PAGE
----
The number of payroll investigations has jumped but the size of paybacks to staff has plummeted.
A total of 91 employers were investigated and found breaching payroll laws in the 18 months to last October.
In the previous four years there were 20 investigations.
However, the average arrears that employers have paid has dropped at the top end from $1800 per worker to just $700.
In the latest period, that amounted to about $900,000 paid back to 7200 workers across the country.
In 26 of the 91 cases, there hasn't been any enforcement action yet as the Labour Inspectorate discusses what to do with the employer who is in breach.
The figures do not cover the Police Force, which has already paid out $39 million after payroll breaches.
The police "have more payments to come as they await the implementation of their new compliant payroll system", the Ministry of Business, Innovation and Employment said.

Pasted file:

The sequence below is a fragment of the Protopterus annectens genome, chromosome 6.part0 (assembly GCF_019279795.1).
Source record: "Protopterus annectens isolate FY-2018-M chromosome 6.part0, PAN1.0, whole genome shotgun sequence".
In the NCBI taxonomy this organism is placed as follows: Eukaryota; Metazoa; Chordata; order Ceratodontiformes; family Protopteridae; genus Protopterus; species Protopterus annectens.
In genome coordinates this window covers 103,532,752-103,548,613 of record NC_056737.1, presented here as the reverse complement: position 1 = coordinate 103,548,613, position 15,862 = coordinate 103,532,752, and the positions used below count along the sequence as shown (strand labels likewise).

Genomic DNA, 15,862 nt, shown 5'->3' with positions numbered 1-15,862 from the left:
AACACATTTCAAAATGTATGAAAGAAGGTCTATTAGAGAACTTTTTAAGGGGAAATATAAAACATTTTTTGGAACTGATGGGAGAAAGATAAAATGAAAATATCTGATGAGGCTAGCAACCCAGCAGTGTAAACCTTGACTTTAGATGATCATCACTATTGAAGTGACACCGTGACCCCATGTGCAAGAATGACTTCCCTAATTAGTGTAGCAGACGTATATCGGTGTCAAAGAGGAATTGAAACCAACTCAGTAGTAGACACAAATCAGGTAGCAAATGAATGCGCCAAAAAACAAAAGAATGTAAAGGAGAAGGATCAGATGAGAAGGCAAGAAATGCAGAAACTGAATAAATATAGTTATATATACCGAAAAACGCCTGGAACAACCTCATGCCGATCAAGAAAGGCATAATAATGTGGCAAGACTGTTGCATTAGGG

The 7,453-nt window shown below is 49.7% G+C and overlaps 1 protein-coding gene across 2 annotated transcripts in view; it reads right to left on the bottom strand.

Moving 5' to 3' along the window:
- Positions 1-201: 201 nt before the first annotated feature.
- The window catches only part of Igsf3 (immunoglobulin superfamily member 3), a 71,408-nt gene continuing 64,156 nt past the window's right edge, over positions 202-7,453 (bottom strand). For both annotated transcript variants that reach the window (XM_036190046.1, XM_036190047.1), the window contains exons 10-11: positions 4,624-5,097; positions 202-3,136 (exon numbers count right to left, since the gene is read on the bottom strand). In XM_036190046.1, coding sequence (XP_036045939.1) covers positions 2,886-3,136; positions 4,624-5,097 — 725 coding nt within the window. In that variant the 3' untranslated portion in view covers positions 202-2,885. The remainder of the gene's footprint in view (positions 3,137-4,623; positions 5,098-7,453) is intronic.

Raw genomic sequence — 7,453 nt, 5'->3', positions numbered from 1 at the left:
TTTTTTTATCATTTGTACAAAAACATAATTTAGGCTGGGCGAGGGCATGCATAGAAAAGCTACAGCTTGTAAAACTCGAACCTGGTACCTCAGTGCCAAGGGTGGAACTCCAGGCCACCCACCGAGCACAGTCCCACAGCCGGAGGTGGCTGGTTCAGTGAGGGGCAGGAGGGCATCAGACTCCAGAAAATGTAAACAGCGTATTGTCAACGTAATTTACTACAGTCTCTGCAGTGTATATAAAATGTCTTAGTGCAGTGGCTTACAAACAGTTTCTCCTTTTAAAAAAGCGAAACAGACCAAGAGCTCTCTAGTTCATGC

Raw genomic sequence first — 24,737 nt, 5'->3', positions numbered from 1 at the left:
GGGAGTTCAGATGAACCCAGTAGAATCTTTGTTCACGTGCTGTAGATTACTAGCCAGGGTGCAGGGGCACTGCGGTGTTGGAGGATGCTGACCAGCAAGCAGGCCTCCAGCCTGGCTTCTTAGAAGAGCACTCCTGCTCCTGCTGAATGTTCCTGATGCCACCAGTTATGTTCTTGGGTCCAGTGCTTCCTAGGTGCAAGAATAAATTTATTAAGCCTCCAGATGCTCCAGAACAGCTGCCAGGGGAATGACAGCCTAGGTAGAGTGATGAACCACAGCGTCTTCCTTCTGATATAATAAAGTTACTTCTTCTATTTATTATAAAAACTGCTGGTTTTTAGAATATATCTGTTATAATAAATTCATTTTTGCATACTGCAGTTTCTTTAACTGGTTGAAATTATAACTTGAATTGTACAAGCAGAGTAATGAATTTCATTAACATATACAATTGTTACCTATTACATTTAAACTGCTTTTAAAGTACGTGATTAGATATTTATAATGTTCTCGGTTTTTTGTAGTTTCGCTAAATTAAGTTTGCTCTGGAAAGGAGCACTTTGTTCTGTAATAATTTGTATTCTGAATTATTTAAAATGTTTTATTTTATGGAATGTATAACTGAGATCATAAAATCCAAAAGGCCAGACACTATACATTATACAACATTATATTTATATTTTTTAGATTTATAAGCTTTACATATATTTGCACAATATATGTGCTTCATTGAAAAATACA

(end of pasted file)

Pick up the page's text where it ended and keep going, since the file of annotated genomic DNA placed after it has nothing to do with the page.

The ministry, which houses the Labour Inspectorate, has itself set aside $10m to cover its own payroll breaches, and the bill is likely to go higher.
It is now trying to find a replacement for its 20-year-old payroll system.
A ministry response under the Official Information Act showed it will ask Cabinet for approval once it has full tender prices in, with the cost factored into this year's Budget.